19 Housing outcome at 15/18 months by length of stay in pre-resettlement accommodation 19

20 Why duration of stay in the pre-resettlement accommodation is influential Longer stays provide more opportunities:  to resolve or come to terms with personal problems (‘recovery time’) – through self-reflection, help from hostel staff and others, and accessing specialist help such as mental health or substance misuse services.  to become involved in lifeskills training and ETE (education, training, employment) and thus build or restore independent-living skills.  to develop or restore confidence and self-belief, and plan for the future. Shorter stays may characterise those with a more chaotic lifestyle – but not evident among FOR-HOME participants 20

21 Housing outcomes at 15/18 months by tenure Note: Excludes 4 people who died and 25 unknown if still in a tenancy 21

22 Why moves to the private-rented sector (PRS) had poorer outcomes  Less satisfaction with the accommodation as more likely to be bedsits – little space or privacy, and conflicts sharing kitchens / bathrooms.  Poor property maintenance – difficulties getting landlords to do repairs.  Shorter, less secure tenancy agreements – feelings of unsettledness and accommodation not being ‘home’.  Higher rents in PRS contributed to financial difficulties and debts, particularly when starting / stopping work and LHA stopped / reduced.  Among people who moved to a ‘managed’ PRS scheme, a higher tenancy sustainment rate was achieved (72% still in original tenancy at 15/18 months). 22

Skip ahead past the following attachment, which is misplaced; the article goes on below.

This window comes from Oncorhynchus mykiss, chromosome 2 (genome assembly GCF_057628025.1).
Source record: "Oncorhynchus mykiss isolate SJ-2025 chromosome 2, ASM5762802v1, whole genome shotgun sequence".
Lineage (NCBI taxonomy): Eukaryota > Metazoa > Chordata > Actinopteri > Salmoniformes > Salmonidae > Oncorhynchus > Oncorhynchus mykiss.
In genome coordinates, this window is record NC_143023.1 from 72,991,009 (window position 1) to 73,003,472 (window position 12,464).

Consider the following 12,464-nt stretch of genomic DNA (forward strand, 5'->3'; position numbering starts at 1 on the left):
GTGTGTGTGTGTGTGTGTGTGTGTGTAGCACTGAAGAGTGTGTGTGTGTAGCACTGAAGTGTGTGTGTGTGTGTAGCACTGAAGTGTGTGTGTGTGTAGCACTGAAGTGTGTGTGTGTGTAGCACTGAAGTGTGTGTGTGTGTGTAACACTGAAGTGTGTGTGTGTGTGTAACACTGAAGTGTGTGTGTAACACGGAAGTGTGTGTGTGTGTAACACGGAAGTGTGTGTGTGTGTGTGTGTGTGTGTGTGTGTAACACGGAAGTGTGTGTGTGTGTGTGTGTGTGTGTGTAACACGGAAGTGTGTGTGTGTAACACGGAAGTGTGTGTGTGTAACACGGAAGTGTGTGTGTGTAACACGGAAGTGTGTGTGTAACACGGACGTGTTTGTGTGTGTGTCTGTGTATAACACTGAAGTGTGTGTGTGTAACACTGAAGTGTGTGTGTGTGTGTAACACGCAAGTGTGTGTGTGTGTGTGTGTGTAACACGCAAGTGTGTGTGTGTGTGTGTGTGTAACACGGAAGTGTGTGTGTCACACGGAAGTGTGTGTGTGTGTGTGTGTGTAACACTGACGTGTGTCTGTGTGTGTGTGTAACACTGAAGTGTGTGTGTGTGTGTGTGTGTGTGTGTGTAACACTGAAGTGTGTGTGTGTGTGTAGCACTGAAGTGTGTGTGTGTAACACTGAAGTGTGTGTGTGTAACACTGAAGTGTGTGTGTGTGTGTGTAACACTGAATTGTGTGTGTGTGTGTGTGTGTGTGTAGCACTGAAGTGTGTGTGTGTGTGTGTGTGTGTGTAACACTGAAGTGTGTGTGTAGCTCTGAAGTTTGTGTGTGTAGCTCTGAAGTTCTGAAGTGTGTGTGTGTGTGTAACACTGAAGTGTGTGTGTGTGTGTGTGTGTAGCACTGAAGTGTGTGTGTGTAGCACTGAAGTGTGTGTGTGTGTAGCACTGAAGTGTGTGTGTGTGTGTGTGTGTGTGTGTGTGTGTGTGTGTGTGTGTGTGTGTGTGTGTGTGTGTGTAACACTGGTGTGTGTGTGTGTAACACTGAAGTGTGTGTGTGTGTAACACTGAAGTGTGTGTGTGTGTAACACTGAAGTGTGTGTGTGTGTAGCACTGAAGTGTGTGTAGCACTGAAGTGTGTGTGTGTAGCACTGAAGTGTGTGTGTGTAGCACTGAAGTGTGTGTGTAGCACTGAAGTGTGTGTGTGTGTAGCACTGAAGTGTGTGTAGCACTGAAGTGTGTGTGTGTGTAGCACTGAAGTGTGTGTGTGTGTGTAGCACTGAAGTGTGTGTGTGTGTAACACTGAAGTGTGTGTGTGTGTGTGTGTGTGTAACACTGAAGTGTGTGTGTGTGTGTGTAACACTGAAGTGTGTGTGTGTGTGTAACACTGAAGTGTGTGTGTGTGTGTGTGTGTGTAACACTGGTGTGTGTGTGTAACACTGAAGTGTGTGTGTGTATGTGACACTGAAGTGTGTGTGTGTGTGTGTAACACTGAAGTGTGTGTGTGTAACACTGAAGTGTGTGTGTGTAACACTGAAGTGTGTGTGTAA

23 Percentages with debts by tenure 23

24 Average rent arrears (£s) by tenure 24

25 Other influences on outcomes More likely to remain housed if:  involved in ETE at time of resettlement  received training before resettlement on paying bills  liked neighbourhood and good transport links in area Less likely to remain housed if:  using illegal drugs at resettlement  in care as a child 24+ months No relationship between tenancy sustainment and:  mental health or alcohol problems at resettlement  previous experience of living alone  being employed (those consistently unemployed were ‘protected’ by welfare benefits)

26 Resettlement in the future: recommendations for policy-makers and service-commissioners in light of FOR-HOME’s findings

27 The work of hostel staff Given the imposition of shorter stays in many hostels and ‘supported accommodation’, there is an increasing need for more intensive work with hostel residents, particularly around:  Coming to terms with / resolving personal problems  Engaging in independent-living training programmes and ETE  The management of personal finances. Requires measures to avoid / tackle rent arrears while in hostels, and financial training for selected staff who can then advise on day-to-day money management, payment of household bills, financial implications of taking loans or making changes such as starting work or college, and tackling debts.  Having realistic expectations of available move-on housing – PRS rather than social housing; short rather than long or open-ended tenancies; no longer spacious accommodation for young people and a likely need to share some facilities. 27